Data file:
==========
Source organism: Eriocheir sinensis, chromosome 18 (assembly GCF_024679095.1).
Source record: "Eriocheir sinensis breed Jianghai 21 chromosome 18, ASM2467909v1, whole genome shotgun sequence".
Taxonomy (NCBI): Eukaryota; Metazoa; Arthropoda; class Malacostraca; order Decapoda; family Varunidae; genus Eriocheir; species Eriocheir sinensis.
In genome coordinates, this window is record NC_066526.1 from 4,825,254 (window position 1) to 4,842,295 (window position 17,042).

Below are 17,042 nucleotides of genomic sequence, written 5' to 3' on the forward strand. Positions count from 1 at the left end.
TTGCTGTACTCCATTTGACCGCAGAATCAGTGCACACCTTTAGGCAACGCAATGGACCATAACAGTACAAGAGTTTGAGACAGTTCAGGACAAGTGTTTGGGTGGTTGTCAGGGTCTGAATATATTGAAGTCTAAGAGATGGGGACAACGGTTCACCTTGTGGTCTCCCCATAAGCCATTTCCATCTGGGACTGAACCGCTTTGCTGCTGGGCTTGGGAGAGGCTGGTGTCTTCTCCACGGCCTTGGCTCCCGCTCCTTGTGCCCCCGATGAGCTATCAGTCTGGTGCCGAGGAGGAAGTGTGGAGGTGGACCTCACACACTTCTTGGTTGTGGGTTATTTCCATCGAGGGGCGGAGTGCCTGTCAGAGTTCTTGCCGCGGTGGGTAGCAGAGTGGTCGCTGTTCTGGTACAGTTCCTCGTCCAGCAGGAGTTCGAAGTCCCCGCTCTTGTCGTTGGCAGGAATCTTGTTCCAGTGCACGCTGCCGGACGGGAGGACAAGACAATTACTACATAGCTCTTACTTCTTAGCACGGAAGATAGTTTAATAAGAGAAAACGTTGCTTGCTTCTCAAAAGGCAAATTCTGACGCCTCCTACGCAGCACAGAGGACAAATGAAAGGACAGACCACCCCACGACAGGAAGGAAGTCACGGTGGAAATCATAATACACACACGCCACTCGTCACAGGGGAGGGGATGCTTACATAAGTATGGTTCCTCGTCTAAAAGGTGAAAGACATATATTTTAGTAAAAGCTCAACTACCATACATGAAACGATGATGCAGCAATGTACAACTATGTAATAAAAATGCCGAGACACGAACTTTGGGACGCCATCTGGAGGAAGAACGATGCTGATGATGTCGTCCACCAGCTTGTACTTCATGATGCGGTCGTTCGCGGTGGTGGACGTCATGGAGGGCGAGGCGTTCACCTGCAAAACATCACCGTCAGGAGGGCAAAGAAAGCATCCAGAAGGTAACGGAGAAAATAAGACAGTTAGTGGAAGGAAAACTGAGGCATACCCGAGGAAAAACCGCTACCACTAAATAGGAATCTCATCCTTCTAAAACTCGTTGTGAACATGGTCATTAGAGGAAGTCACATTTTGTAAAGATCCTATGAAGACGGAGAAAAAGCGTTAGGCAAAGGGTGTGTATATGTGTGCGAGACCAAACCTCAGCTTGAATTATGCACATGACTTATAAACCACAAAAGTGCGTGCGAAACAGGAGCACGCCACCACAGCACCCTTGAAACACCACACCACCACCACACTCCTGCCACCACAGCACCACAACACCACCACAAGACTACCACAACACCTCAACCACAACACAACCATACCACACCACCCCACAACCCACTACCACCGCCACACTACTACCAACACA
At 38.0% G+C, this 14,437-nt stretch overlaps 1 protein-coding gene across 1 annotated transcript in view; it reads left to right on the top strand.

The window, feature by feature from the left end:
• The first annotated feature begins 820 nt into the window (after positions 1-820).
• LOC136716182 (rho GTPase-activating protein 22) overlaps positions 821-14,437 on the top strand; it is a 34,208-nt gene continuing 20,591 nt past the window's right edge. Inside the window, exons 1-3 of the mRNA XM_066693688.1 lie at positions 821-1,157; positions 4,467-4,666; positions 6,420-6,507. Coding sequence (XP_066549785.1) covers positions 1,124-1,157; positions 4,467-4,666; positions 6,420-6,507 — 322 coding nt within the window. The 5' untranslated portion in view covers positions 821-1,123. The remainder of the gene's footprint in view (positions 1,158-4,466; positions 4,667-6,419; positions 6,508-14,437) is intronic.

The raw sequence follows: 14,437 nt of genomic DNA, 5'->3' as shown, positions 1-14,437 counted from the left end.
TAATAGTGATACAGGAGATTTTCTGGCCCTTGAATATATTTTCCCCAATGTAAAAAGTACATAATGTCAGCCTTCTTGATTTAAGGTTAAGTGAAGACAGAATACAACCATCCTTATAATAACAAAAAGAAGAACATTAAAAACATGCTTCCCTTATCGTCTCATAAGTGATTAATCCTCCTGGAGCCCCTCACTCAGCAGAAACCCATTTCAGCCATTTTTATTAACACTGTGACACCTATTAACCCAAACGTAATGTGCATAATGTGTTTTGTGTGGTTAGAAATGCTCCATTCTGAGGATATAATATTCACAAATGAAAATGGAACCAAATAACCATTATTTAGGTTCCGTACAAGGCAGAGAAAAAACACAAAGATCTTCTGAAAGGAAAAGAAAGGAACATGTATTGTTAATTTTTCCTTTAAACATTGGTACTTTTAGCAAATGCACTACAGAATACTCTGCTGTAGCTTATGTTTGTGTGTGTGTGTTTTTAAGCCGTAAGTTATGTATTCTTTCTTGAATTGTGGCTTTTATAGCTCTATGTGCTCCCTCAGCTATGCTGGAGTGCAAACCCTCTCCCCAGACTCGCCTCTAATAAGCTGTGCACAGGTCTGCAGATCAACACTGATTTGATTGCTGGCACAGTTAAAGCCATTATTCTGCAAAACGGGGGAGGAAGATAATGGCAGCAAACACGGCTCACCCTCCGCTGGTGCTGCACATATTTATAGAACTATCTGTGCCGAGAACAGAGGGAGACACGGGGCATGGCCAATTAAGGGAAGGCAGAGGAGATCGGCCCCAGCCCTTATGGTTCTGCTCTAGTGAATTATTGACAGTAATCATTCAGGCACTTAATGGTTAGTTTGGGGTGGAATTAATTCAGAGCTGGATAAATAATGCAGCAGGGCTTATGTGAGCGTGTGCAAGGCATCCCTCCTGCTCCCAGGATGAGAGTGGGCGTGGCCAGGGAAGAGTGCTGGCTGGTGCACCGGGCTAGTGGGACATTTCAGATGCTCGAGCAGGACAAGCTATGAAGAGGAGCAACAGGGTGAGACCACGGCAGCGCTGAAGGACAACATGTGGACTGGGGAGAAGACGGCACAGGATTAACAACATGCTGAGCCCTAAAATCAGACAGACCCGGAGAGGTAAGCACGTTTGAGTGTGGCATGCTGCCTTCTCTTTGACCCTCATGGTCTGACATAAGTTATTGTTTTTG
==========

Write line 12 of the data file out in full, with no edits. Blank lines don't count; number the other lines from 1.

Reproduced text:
TAATAGTGATACAGGAGATTTTCTGGCCCTTGAATATATTTTCCCCAATGTAAAAAGTACATAATGTCAGCCTTCTTGATTTAAGGTTAAGTGAAGACAGAATACAACCATCCTTATAATAACAAAAAGAAGAACATTAAAAACATGCTTCCCTTATCGTCTCATAAGTGATTAATCCTCCTGGAGCCCCTCACTCAGCAGAAACCCATTTCAGCCATTTTTATTAACACTGTGACACCTATTAACCCAAACGTAATGTGCATAATGTGTTTTGTGTGGTTAGAAATGCTCCATTCTGAGGATATAATATTCACAAATGAAAATGGAACCAAATAACCATTATTTAGGTTCCGTACAAGGCAGAGAAAAAACACAAAGATCTTCTGAAAGGAAAAGAAAGGAACATGTATTGTTAATTTTTCCTTTAAACATTGGTACTTTTAGCAAATGCACTACAGAATACTCTGCTGTAGCTTATGTTTGTGTGTGTGTGTTTTTAAGCCGTAAGTTATGTATTCTTTCTTGAATTGTGGCTTTTATAGCTCTATGTGCTCCCTCAGCTATGCTGGAGTGCAAACCCTCTCCCCAGACTCGCCTCTAATAAGCTGTGCACAGGTCTGCAGATCAACACTGATTTGATTGCTGGCACAGTTAAAGCCATTATTCTGCAAAACGGGGGAGGAAGATAATGGCAGCAAACACGGCTCACCCTCCGCTGGTGCTGCACATATTTATAGAACTATCTGTGCCGAGAACAGAGGGAGACACGGGGCATGGCCAATTAAGGGAAGGCAGAGGAGATCGGCCCCAGCCCTTATGGTTCTGCTCTAGTGAATTATTGACAGTAATCATTCAGGCACTTAATGGTTAGTTTGGGGTGGAATTAATTCAGAGCTGGATAAATAATGCAGCAGGGCTTATGTGAGCGTGTGCAAGGCATCCCTCCTGCTCCCAGGATGAGAGTGGGCGTGGCCAGGGAAGAGTGCTGGCTGGTGCACCGGGCTAGTGGGACATTTCAGATGCTCGAGCAGGACAAGCTATGAAGAGGAGCAACAGGGTGAGACCACGGCAGCGCTGAAGGACAACATGTGGACTGGGGAGAAGACGGCACAGGATTAACAACATGCTGAGCCCTAAAATCAGACAGACCCGGAGAGGTAAGCACGTTTGAGTGTGGCATGCTGCCTTCTCTTTGACCCTCATGGTCTGACATAAGTTATTGTTTTTG